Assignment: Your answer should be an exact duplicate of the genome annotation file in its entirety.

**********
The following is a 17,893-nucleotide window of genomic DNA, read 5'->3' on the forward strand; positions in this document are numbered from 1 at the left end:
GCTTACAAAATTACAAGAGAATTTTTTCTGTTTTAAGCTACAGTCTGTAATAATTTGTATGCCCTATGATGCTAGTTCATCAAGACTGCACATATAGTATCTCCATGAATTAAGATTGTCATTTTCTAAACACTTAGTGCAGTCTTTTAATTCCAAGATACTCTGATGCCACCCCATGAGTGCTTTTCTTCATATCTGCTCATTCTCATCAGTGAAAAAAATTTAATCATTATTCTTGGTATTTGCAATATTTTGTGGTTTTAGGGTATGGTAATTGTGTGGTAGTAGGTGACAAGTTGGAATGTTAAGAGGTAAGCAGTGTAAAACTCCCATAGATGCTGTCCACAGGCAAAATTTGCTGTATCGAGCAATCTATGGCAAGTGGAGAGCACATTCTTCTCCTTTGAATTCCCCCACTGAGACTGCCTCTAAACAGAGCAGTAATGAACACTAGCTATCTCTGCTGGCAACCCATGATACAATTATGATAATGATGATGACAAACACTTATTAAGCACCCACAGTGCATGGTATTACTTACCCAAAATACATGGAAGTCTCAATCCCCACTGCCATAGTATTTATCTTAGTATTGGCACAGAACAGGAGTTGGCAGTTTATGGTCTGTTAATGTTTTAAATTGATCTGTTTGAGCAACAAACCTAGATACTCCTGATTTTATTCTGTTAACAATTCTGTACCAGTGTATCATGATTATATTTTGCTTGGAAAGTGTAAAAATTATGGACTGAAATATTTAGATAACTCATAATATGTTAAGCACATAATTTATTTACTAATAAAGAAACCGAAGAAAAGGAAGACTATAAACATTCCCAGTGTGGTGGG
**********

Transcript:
The following is a 17,893-nucleotide window of genomic DNA, read 5'->3' on the forward strand; positions in this document are numbered from 1 at the left end:
GCTTACAAAATTACAAGAGAATTTTTTCTGTTTTAAGCTACAGTCTGTAATAATTTGTATGCCCTATGATGCTAGTTCATCAAGACTGCACATATAGTATCTCCATGAATTAAGATTGTCATTTTCTAAACACTTAGTGCAGTCTTTTAATTCCAAGATACTCTGATGCCACCCCATGAGTGCTTTTCTTCATATCTGCTCATTCTCATCAGTGAAAAAAATTTAATCATTATTCTTGGTATTTGCAATATTTTGTGGTTTTAGGGTATGGTAATTGTGTGGTAGTAGGTGACAAGTTGGAATGTTAAGAGGTAAGCAGTGTAAAACTCCCATAGATGCTGTCCACAGGCAAAATTTGCTGTATCGAGCAATCTATGGCAAGTGGAGAGCACATTCTTCTCCTTTGAATTCCCCCACTGAGACTGCCTCTAAACAGAGCAGTAATGAACACTAGCTATCTCTGCTGGCAACCCATGATACAATTATGATAATGATGATGACAAACACTTATTAAGCACCCACAGTGCATGGTATTACTTACCCAAAATACATGGAAGTCTCAATCCCCACTGCCATAGTATTTATCTTAGTATTGGCACAGAACAGGAGTTGGCAGTTTATGGTCTGTTAATGTTTTAAATTGATCTGTTTGAGCAACAAACCTAGATACTCCTGATTTTATTCTGTTAACAATTCTGTACCAGTGTATCATGATTATATTTTGCTTGGAAAGTGTAAAAATTATGGACTGAAATATTTAGATAACTCATAATATGTTAAGCACATAATTTATTTACTAATAAAGAAACCGAAGAAAAGGAAGACTATAAACATTCCCAGTGTGGTGGG